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Overmuch time staring at mobile phones putting children at risk

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Renowned eye surgeons are cautioning that children who spend too much time indoors looking at their phones and not enough time outside are at risk of losing their sight.

In response to the growing issue of doctors seeing youngsters with the lowest possible score for shortsightedness, Britons as young as four are using special contact lenses.

It is thought that the worrying increase is a result of children straining to look at mobile phones up close while not spending enough time focusing on further distances outside in daylight.

Dr John Bolger, a consultant ophthalmologist and director of a private eye clinic in North London, says he is deeply concerned by the rise in children developing short-sightedness, known as myopia, describing it as a ‘pandemic’.

He told the Mail on Sunday: ‘There are more and more myopic children coming into the clinic. It’s going up and up. There’s no slowing down from what I can see.

‘Myopia is not just having to wear glasses, people can go blind from myopia. This is not a trivial event, this is a serious threat.’

The surgeon explained that extended periods of looking at screens can lead to elongation of the eyeball – and that the effects of the Covid pandemic have exacerbated ‘a pandemic of myopia’.

Not spending enough time outside also hinders a child’s exposure to natural light, which is essential for regulating the growth of the eyeball and reducing the risk of myopia.

He said: ‘We’ve had children who’ve said four or five days passed during lockdown when they didn’t step outside the front door, and I’m absolutely convinced that there are many of them who would not be myopic had it not been for lockdown.

‘We’ve got children as young as four or five wearing contact lenses and children with as much as -20 prescription, and this causes very significant challenges for how they live their lives. It’s not easy. It is a disability, there’s no other way of saying it.’

Dr Bolger said that some of his young patients sleep wearing special contact lenses that change the shape of the cornea. It slows down the progression of myopia and allows them to see normally when they wake up.

Last week, Prince William called for people to spend less time on their phones, saying ‘we have got to be better at it’ while visiting the opening of a new youth club in White City, London.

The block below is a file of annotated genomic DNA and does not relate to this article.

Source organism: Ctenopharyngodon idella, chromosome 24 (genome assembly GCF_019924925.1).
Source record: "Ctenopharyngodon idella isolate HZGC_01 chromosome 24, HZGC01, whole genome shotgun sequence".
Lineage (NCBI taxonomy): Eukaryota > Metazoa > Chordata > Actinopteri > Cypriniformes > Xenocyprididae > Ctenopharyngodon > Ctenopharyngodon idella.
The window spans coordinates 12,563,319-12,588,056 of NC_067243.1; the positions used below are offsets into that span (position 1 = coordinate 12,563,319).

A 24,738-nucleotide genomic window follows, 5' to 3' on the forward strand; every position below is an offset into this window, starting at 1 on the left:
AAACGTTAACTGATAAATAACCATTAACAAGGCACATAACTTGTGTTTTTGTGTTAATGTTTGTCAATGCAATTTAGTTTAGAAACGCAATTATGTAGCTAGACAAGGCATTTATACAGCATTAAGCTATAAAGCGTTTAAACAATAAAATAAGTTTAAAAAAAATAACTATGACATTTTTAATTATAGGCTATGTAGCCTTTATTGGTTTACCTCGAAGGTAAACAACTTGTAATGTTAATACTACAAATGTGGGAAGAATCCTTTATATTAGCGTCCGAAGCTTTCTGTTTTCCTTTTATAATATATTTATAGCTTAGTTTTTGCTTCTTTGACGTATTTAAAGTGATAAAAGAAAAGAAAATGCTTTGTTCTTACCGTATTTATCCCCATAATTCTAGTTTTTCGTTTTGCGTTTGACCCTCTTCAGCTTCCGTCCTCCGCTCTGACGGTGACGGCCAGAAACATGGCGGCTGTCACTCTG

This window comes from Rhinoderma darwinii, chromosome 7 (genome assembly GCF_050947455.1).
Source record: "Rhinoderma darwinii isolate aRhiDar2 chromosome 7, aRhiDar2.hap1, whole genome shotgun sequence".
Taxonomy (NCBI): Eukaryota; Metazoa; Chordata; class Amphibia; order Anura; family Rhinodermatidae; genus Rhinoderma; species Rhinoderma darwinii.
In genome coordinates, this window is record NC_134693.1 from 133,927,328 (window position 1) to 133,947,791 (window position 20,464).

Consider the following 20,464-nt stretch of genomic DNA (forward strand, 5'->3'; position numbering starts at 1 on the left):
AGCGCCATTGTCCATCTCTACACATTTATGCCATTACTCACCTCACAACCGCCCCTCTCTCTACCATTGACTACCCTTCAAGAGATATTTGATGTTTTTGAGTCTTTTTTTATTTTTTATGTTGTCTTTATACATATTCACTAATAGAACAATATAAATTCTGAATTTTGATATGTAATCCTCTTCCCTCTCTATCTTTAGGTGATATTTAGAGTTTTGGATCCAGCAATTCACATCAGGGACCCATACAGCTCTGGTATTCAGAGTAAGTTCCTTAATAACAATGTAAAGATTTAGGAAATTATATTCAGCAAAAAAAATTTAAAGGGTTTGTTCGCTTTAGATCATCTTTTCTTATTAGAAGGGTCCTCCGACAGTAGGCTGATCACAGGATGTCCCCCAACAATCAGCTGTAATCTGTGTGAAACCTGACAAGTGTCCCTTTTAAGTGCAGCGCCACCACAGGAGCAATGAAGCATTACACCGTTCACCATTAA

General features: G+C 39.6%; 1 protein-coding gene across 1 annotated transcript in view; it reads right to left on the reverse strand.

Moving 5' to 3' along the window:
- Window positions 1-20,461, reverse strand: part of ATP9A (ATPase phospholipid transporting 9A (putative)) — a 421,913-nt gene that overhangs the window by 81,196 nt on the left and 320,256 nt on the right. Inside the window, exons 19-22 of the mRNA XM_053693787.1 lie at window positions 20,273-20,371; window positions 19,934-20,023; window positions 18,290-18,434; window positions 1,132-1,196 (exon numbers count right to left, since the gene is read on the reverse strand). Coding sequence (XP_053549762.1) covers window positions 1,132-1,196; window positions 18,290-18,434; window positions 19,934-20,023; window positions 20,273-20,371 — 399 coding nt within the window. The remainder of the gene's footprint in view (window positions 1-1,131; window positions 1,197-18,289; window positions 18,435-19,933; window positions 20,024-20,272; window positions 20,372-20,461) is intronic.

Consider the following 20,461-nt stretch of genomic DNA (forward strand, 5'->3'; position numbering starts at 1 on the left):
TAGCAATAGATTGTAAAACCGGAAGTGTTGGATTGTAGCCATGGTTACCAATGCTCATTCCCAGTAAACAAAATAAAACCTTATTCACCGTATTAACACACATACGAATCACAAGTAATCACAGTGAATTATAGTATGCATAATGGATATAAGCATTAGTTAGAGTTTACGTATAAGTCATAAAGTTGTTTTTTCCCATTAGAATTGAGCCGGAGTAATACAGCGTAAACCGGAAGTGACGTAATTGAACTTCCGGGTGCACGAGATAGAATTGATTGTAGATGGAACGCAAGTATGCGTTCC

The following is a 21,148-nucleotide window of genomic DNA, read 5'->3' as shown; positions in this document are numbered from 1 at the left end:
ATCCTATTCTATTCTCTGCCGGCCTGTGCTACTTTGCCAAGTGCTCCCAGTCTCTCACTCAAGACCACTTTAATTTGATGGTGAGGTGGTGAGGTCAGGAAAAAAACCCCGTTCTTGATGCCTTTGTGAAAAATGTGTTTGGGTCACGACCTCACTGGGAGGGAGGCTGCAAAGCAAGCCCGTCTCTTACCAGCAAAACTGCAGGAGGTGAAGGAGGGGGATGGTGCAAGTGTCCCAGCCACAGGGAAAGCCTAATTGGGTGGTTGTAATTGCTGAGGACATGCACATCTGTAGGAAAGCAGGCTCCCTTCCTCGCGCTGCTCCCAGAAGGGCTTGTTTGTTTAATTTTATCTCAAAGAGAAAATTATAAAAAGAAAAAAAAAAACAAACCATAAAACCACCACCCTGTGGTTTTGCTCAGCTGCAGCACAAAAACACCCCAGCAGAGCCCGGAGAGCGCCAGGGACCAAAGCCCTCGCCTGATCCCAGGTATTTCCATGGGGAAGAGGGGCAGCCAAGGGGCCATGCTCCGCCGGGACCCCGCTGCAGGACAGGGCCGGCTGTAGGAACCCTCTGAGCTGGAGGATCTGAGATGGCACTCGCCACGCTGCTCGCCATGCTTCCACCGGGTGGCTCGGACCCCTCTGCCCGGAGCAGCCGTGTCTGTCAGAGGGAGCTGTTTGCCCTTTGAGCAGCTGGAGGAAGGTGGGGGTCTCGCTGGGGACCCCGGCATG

He said ‘the grownups are guilty of it too’ when one youngster confessed to scrolling for too long.

Research shows that myopia has doubled over the last 50 years in the UK and that children are becoming myopic at younger ages, with over a quarter of 15-to-16 year olds now having myopia.

Dr Irfan Jeeva, a consultant ophthalmologist at the Mid Yorkshire Hospitals NHS Trust, says that in recent years he has seen an increasing number of children need glasses to correct their short-sighted vision.

He told the Mail on Sunday: ‘It is most definitely because of too much screen time. Kids are straining their eyes to read up close and spend very little time now outside. I have young patients with such severe short-sightedness that it makes their lives very hard.

‘The only places around the world where myopia is not increasing is in those agricultural communities where children spend all day outside, adjusting their focus far away and up close constantly.

‘Parents need to get the balance right and make sure their children are using screens for entertainment as little as possible, and are getting as much daylight outdoors as they can.’

Imperial Hospital Sylhet
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Dulal Ahmed Chowdhury

Dulal Ahmed Chowdhury is the Editor of The Daily Dazzling Dawn. Previously, he has been serving in important positions in all the famous national dailies of the Bangladesh since the nineties. He has played a commendable role in journalism by participating in various events at the national and international levels. United Nations Conference, World Climate Conference, SAARC Summit are notable among them.

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